Additionally, in mice with advanced-stage NASH, astaxanthin decreased plasma triglyceride, total cholesterol, non-esterified fatty acid, aspartate aminotransferase (AST), alanine aminotransferase (ALT), and insulin levels, without affecting body and liver weight. Vitamin E, by comparison, “had little effect on these metabolic parameters.”

“Collectively, these results suggest that astaxanthin is similarly or more effective at preventing and treating NASH than is vitamin E,” researchers concluded.



Another study2, published in the March issue of Molecular Nutrition & Food Research, explores astaxanthin’s effect on adult hippocampal neurogenesis and spatial memory in mice. Though past studies have suggested astaxanthin’s potential neuroprotective effects, little was known about its effect on hippocampal plasticity and cognition.

The study involved mice whose diets were supplemented with 0%, 0.02%, 0.1%, or 0.5% astaxanthin. Using a DNA microarray analysis, researchers found that 0.1% and 0.5% astaxanthin doses improved cell proliferation and survival. Astaxanthin doses of 0.5% were also associated with higher levels of newborn mature neurons, which may be linked to enhanced spatial memory.

The researchers concluded, “[Astaxanthin] supplementation enhanced [adult hippocampal neurogenesis] and spatial memory, and a DNA microarray approach provided, for the first time, novel molecular insights into [astaxanthin] action.”



Vocal Cord Healing

Also at the symposium, Shigeru Hirano, PhD, shared his research into the potential benefits of astaxanthin on vocal cord injuries, including a study3 of rats that found astaxanthin may “prevent vocal fold scarring by regulating oxidative stress during the early phase of vocal wound healing,” according to the study.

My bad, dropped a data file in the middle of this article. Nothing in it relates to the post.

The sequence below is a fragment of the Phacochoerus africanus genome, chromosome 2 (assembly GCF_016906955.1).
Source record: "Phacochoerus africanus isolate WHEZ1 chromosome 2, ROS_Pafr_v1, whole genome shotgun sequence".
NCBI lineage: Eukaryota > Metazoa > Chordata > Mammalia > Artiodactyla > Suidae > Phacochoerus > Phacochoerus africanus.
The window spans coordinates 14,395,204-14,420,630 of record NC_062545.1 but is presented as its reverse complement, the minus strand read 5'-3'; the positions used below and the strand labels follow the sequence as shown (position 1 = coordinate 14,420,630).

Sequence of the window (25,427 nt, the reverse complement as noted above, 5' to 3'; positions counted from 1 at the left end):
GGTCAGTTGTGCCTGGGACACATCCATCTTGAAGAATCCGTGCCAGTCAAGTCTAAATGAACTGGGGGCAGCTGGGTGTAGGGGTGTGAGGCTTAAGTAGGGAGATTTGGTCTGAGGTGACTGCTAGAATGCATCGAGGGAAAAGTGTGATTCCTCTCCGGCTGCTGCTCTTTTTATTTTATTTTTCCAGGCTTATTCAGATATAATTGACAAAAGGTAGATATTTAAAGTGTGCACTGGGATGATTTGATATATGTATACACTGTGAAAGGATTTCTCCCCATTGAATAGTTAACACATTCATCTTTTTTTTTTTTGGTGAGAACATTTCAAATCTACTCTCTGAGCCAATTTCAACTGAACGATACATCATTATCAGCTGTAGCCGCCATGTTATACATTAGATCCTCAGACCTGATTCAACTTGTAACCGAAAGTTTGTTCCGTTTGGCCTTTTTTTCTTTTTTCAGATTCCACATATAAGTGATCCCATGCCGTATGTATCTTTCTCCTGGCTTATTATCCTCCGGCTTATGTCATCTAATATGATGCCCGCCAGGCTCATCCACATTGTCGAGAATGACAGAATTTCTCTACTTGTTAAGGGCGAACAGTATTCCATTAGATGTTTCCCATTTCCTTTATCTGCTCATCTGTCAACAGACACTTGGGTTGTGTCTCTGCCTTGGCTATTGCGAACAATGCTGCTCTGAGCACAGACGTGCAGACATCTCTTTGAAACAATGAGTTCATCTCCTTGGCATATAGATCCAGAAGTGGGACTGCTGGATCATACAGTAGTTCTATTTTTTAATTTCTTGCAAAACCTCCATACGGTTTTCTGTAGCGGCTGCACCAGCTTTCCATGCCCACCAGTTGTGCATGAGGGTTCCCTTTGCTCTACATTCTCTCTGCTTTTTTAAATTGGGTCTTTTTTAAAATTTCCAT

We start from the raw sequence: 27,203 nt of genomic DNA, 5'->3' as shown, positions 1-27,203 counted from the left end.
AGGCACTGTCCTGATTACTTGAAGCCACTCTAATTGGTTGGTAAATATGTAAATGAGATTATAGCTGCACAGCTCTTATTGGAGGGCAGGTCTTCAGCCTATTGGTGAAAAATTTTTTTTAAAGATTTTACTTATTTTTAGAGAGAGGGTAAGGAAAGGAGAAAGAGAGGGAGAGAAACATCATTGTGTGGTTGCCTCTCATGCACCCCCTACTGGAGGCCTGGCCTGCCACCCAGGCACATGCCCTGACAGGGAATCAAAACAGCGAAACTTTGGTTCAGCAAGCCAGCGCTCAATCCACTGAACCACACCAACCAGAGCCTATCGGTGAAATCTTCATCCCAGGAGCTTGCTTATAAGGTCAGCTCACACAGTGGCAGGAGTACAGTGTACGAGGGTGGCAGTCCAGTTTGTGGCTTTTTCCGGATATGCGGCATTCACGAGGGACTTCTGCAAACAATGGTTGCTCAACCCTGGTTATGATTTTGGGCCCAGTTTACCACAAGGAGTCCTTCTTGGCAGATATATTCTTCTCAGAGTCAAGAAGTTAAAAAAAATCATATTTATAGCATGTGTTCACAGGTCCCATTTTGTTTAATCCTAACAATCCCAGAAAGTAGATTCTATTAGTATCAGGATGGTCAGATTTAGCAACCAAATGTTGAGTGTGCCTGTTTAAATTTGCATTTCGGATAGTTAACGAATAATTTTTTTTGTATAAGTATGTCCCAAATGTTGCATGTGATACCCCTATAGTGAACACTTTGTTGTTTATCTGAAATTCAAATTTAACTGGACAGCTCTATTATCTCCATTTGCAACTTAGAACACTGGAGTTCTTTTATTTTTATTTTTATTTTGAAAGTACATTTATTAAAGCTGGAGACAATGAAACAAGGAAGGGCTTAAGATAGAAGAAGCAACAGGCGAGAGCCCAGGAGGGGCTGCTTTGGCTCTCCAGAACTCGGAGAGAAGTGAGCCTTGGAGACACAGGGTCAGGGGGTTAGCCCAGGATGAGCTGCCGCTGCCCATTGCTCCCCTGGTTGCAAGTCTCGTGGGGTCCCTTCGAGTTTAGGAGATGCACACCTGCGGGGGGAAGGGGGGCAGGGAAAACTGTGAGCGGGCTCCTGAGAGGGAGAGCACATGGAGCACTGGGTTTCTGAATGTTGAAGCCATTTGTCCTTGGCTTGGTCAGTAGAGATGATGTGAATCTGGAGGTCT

For one day before and four days after vocal folds were artificially injured, rats were given either 100 mg/kg per day of astaxanthin or olive oil by oral gavage. Researchers then harvested rat larynges on days 1, 3, 5, and 56 post-injury for histological and immunohistochemical examinations. Additionally, quantitative real-time polymerase chain reaction (PCR) was conducted on the larynges on post-injury days 1 and 3.

Researchers found that expression of 4-hydroxy-2-nonenal, a marker of oxidative stress, was significantly reduced in the lamina propria connective tissue of rats consuming astaxanthin compared to olive oil. The astaxanthin group also had significantly less tissue contraction with favorable deposition of hyaluronic acid and significantly upregulated mRNA expression of basic fibroblast growth factors, compared to the olive oil group.